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Ockham’s razor is the principle that, all other things being equal, scientists ought to prefer simpler theories. In recent years, philosophers have argued that simpler theories make better predictions, possess theoretical virtues like explanatory power, and have other pragmatic virtues like computational tractability. However, such arguments fail to explain how and why a preference for simplicity can help one find true theories in scientific inquiry, unless one already assumes that the truth is simple. One new solution to that problem is the Ockham efficiency theorem (Kelly 2002, 2004, 2007ad, Kelly and Glymour 2004), which states that scientists who heed Ockham’s razor retract their opinions less often and sooner than do their nonOckham competitors. The theorem neglects, however, to consider competitors following random (“mixed”) strategies and in many applications random strategies are known to achieve better worstcase loss than deterministic strategies. In this paper, we describe two ways to extend the result to a very general class of random, empirical strategies. The first extension concerns expected retractions, retraction times, and errors and the second extension concerns retractions in chance, times of retractions in chance, and chances of errors.
Noname manuscript No. (will be inserted by the editor) Ockham Efficiency Theorem for Stochastic Empirical Methods
"... the date of receipt and acceptance should be inserted later Abstract Ockham’s razor is the principle that, all other things being equal, scientists ought to prefer simpler theories. In recent years, philosophers have argued that simpler theories make better predictions, possess theoretical virtues l ..."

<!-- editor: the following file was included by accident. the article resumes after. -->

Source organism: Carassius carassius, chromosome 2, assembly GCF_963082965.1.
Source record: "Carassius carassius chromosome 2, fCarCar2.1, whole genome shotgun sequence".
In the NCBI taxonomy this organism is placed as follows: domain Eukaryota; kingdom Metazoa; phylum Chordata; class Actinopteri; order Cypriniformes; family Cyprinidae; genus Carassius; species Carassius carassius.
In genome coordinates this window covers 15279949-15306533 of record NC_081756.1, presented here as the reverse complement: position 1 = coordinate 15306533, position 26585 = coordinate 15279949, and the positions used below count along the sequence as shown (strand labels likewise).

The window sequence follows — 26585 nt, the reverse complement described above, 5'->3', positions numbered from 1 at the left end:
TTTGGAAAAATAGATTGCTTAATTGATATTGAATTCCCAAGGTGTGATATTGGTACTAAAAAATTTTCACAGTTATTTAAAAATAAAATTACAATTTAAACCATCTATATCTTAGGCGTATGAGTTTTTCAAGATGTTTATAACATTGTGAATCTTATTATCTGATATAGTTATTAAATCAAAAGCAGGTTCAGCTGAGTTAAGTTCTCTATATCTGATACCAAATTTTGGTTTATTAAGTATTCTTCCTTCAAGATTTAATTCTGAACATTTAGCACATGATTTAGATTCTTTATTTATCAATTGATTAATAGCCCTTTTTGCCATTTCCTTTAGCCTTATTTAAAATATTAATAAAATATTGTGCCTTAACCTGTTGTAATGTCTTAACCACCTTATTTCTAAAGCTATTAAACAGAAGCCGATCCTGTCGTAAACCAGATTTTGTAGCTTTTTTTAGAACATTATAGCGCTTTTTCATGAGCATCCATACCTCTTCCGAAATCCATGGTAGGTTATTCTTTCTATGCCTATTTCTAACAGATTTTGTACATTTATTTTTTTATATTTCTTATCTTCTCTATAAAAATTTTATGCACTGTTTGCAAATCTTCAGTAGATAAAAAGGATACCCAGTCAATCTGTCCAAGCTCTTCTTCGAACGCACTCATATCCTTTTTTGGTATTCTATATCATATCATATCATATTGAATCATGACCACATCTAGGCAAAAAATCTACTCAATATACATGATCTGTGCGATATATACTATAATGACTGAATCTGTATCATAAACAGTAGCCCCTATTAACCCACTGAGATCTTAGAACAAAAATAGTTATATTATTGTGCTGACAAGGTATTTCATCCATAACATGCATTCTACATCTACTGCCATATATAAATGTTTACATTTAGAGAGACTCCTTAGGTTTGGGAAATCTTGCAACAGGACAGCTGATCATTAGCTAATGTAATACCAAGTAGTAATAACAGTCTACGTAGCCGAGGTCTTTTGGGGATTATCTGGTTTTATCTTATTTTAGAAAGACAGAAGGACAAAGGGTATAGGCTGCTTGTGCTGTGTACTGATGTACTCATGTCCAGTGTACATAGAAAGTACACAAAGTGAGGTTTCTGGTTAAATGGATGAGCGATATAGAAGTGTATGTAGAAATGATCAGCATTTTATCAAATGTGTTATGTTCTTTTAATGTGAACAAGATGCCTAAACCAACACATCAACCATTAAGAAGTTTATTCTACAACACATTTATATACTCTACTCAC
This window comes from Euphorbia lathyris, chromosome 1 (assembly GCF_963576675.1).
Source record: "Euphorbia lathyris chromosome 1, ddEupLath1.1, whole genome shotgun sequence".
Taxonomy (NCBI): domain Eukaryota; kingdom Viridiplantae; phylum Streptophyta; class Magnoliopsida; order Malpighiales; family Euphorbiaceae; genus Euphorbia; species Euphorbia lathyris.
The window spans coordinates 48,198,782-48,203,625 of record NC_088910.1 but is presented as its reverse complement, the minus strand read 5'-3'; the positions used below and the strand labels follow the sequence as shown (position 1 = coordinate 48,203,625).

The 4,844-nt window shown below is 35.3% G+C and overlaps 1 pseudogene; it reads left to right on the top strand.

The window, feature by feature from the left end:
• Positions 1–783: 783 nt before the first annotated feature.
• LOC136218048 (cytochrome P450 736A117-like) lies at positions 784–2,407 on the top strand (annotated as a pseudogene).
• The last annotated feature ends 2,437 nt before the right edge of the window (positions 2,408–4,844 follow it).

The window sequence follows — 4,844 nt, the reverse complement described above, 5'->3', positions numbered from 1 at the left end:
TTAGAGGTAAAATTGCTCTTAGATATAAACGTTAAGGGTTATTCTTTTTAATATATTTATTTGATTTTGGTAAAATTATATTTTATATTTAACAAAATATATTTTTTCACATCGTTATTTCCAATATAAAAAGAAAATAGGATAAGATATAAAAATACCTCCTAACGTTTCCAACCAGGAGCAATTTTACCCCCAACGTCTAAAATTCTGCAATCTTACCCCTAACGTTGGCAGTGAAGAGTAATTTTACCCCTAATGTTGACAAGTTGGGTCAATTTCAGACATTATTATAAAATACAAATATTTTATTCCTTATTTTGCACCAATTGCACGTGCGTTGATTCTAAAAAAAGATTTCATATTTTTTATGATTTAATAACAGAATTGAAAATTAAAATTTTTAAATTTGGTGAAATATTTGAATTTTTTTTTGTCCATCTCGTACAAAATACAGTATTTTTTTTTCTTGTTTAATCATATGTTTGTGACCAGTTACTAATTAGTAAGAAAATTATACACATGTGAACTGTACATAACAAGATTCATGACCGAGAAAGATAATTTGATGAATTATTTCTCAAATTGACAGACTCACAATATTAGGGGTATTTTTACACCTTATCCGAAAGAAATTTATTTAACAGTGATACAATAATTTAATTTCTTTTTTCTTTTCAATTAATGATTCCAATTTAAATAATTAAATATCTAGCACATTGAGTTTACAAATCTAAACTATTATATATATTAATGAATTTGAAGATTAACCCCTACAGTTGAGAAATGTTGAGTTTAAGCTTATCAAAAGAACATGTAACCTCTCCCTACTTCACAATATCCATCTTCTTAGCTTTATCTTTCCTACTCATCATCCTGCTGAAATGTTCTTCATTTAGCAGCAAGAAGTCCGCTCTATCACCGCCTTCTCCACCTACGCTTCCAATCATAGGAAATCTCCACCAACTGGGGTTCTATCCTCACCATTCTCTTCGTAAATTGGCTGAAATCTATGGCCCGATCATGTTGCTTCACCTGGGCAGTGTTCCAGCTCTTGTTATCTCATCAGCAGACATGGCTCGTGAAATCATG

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the date of receipt and acceptance should be inserted later Abstract Ockham’s razor is the principle that, all other things being equal, scientists ought to prefer simpler theories. In recent years, philosophers have argued that simpler theories make better predictions, possess theoretical virtues like explanatory power, and have other pragmatic virtues like computational tractability. However, such arguments fail to explain how and why a preference for simplicity can help one find true theories in scientific inquiry, unless one already assumes that the truth is simple. One new solution to that problem is the Ockham efficiency theorem (Kelly 2002, 2004, 2007ad, Kelly and Glymour 2004), which states that scientists who heed Ockham’s razor retract their opinions less often and sooner than do their nonOckham competitors. The theorem neglects, however, to consider competitors following random (“mixed”) strategies and in many applications random strategies are known to achieve better worstcase loss than deterministic strategies. In this paper, we describe two ways to extend the result to a very general class of random, empirical strategies. The first extension concerns expected retractions, retraction times, and errors and the second extension concerns retractions in chance, times of retractions in chance, and chances of errors.